Title: The Wicked and the Just
Author: J. Anderson Coats
Length: 342 pages
My star rating: ★ ★ ★ ¾
The lives of two girls who feel they’ve lost everything–including estates they consider their birthrights–entertwine in thirteenth-century Wales when Cecily d’Edgeley’s father becomes an English burgess in the town of Caernarvon. Cecily feels her life has been ruined and dreams only of fancy gowns and returning to her childhood home, now occupied by her uncle. She struggles to adjust to living by new rules and among new people who are neither respectful nor submissive like the peasants at Edgeley. Meanwhile her new housemaid Gwenhwyfar, herself once the daughter of a lord, works to the bone simply for a meager supply of food and a few paltry coins. She hates “the brat” and all the English of Caernarvon, and she’s hardly the only one. As Cecily grumbles about learning to walk like a lady and innocently torments (she thinks) her Welsh servants, tension fed by anger, fear, and hunger brews among the persecuted native populace beyond the city walls–tension that, before long, must boil over.
This is not a plot-driven book, by anyone’s standard. Know that going in.
The Wicked and the Just is told from the dual points of view of a spoiled English girl and a vindictive, underprivileged Welsh one. Both POVs and characters are rather unpleasant though each is sympathetic in her own way…or at least ought to be. Cecily was born on an English estate and raised to believe that she would inherit it someday, but when her uncle returns from the Crusades, he claims the lordship, leaving Cecily’s father to make a life for themselves elsewhere. He chooses to become a burgess to a town in newly-conquered Wales, where a small fee grants him rights and privileges that would require many more sacrifices in England. The house into which they move comes with a native-born maid called Gwenhwyfar (called “Gwinny” by Cecily because she refuses to attempt to learn to pronounce her name properly, not that the author actually provides readers with said proper pronunciation herself*), whose father was a Welsh lord executed by the English for remaining loyal to his prince. Gwenhwyfar now struggles daily to feed her dying mother and younger brother while still saving enough money to pay the crippling English taxes. Cecily looks down her nose at the inferior “heathen” Welsh, while Gwenhwyfar loathes the English regardless of age or gender.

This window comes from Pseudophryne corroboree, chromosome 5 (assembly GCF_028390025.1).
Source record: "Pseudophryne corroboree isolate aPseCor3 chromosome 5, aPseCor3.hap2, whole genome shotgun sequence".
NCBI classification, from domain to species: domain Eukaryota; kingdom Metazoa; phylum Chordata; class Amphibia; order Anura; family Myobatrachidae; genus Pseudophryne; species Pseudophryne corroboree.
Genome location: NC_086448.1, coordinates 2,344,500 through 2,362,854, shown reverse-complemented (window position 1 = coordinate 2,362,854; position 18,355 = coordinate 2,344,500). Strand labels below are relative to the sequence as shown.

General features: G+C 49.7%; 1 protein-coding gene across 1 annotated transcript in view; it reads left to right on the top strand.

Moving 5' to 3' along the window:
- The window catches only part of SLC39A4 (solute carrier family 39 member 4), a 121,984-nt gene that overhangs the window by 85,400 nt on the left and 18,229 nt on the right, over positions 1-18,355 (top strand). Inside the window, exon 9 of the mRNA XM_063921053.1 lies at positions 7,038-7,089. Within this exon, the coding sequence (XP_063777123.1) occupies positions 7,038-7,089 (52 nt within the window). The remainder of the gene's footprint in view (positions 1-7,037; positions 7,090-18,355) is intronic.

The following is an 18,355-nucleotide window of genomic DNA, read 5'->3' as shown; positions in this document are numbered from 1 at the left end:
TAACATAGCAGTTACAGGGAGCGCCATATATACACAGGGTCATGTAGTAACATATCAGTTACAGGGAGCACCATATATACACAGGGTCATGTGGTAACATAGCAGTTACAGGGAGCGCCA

*Anyone familiar with Arthurian legends will recognize Gwenhwyfar as the original Welsh form of the name Guinevere, and the Welsh pronunciation–“Gwen-hwih-var”–isn’t far off from “Guinevere,” either.)
Gwenhwyfar, always on the brink of starving, always facing mistreatment and molestation at the hands of Englishmen and verbal abuse at those of her bratty teenaged mistress, has an understandably bitter, abrasive narrative voice, though it doesn’t make it any more pleasant to read from her POV. I found her more sympathetic from beginning to end, though I wish she’d softened just a little more towards Cecily over the couse of the book. Unfortunately, they have few meaningful conversations and therefore never have the opportunity to walk around in each other’s shoes despite their parallel backgrounds and storylines.
Cecily, though, never really redeems herself, even after the plot gets rolling and she begins to actually suffer. For a novel so rich with even small historical details, her voice always sounds very modern, which is a bit off-putting, and she always comes off as whiny, greedy, defensive, selfish, etc. She has occasional moments of likability, such as when she insists on going out to feed the poor against her father’s wishes, but for the most part she never sees beyond what SHE wants/needs. The author also makes her repeat certain phrases over and over, and while I think I understand her point in doing so, it still got on my nerves. (Gwenhwyfar does this a few times as well but not nearly as often as Cecily.)